Because the Service Mesh stands between all microservice communication, it’s trivial to log these interactions. From this data, we can view a dashboard of service health and infer a network diagram of how services communicate. This network diagram isn’t what the developer thought would happen but rather what is actually happening. For example we could discover the check out process isn’t calling the tax calculation service but rather using a hard-coded debug value the developer forgot to remove. Or we could discover a new shadow IT dashboard has been installed and is unexpectedly calling into the shipping service. Perhaps we need to adjust access policies or increase service capacity to compensate.

Another great reason to use a Service Mesh is to split traffic between different versions of the same software. We may choose to run an A / B test to experiment with new features and to understand customer engagement and financial impact. Or we may have a beta channel where eager customers can try out new features before they’re released. Or we can use canary deployments by sending only a percentage of the traffic to the new version. As we gain confidence, we can increase the traffic until the old version is unused. In test scenarios, the Service Mesh can inject faults into the traffic allowing us to test service resiliency. In production, the Service Mesh can act as a circuit breaker that helps services recover more easily during failure.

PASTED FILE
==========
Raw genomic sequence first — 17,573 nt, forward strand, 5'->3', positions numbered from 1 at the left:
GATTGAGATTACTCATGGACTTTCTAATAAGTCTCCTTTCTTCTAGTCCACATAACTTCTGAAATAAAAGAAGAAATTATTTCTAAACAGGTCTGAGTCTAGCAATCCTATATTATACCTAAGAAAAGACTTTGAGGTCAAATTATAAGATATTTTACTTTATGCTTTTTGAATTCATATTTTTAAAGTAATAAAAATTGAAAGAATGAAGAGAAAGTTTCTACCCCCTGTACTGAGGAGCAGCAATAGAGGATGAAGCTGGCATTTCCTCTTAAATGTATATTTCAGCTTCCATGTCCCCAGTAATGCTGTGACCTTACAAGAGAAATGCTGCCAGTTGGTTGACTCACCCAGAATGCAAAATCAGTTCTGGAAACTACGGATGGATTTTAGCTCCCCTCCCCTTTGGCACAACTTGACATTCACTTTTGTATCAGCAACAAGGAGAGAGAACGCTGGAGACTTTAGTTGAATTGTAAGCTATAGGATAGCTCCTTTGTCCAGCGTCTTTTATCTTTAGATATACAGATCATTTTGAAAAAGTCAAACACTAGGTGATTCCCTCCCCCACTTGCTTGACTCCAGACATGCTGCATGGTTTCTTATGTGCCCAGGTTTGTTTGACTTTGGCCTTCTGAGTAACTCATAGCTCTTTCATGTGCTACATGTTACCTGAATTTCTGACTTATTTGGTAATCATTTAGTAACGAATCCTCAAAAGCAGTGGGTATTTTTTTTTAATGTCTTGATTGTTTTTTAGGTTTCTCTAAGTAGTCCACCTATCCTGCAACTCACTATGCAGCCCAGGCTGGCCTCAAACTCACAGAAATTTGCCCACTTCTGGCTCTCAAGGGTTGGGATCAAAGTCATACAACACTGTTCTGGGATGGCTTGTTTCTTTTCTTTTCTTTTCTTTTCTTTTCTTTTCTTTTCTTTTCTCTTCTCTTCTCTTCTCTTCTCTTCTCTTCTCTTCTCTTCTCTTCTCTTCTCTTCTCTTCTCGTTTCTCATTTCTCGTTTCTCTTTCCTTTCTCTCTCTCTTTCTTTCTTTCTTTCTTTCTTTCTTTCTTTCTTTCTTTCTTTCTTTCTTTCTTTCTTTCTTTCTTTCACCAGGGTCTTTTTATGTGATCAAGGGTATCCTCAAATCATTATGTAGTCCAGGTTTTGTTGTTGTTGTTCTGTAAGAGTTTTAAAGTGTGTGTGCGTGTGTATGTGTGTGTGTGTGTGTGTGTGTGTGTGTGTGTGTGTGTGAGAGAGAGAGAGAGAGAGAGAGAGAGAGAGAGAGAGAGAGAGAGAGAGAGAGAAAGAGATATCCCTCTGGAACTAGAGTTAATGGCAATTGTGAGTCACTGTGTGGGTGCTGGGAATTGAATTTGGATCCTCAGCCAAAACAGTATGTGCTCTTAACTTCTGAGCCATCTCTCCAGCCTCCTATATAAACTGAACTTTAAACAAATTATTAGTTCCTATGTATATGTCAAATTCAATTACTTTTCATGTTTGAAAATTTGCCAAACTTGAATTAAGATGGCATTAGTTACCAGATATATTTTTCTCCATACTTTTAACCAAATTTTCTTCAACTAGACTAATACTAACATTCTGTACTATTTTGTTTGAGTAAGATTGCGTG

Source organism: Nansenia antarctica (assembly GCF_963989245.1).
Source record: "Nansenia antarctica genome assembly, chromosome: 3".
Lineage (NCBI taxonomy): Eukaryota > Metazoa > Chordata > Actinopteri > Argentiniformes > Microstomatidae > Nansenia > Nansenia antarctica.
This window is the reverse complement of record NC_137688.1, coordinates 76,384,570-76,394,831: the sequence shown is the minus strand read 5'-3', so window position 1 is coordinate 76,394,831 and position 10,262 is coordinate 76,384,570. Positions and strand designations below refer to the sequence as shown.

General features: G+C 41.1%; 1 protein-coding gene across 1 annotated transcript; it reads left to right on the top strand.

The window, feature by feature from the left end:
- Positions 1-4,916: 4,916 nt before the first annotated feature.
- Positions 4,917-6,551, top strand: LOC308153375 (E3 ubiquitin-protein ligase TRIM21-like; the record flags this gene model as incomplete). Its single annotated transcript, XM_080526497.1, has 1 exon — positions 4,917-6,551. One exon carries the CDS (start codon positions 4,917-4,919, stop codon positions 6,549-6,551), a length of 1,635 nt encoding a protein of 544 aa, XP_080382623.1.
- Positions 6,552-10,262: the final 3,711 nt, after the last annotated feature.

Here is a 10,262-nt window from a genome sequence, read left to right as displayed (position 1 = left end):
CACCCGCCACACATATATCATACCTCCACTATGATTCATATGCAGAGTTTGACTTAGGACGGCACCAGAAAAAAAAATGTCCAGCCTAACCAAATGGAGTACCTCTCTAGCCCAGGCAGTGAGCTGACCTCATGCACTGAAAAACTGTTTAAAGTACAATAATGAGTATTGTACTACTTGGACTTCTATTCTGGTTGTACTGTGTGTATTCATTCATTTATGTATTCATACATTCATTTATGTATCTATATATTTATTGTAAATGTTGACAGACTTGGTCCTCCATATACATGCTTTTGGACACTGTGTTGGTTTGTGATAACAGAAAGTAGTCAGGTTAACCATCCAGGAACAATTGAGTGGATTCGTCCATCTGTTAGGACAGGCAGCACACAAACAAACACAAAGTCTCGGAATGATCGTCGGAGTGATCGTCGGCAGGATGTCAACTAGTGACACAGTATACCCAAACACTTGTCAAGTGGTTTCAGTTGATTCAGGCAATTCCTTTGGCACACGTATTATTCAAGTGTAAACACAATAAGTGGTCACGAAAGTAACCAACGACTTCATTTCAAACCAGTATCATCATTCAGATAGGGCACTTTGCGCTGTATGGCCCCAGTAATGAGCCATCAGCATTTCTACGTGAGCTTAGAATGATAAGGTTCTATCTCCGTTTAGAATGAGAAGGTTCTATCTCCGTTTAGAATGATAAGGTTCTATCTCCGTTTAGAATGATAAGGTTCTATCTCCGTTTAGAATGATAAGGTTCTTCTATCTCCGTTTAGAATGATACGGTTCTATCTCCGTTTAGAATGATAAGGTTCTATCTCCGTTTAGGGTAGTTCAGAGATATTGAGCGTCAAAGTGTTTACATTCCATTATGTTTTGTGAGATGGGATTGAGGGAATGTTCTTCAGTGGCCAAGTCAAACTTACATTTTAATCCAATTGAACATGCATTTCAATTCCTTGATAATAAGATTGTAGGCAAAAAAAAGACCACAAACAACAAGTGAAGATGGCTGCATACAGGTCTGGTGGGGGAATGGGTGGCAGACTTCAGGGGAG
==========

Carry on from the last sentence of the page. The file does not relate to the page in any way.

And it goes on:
When to Not Choose a Service Mesh

It’s easy to reach for a Service Mesh too eagerly, not understanding the potential impact on our cluster. Perhaps the software requirements include “secure communication between containers.” Without an appropriate business need, this can make things even messier.

Compare the Service Mesh cluster to a cluster without a Service Mesh. In the regular cluster, we’ll have N number of containers doing work. Add a Service Mesh, and we have the same N containers together with N side-car proxies. In a regular cluster we have the Kubernetes control plane containers. Add a Service Mesh and we have the Service Mesh’s control plane containers. We’ve also added the overhead of TLS encryption. Adding a Service Mesh can double the amount of containers in the cluster. Adding this much additional compute can definitely increase the cost.

Do we need to secure communication between containers? If we’re running untrusted workloads in the cluster, extremely sensitive or business critical workloads, or we’re running a multi-tenant cluster, this is crucial. But if we’re only running first-party workloads, we could instead treat the entire cluster as a clean room and secure the cluster perimeter, saving a lot of hardware spend.

In short, don’t use a Service Mesh if you’re:

– not running highly sensitive services (PKI, PCI)

– not running untrusted workloads

– not running multi-tenant workloads

A Look at Istio

Istio is an open-source Service Mesh, very similar to Linkerd. Istio injects a side-car proxy container into each pod so that it can manage communication into and out of the container. The container’s application doesn’t need to change to support Service Mesh network routing.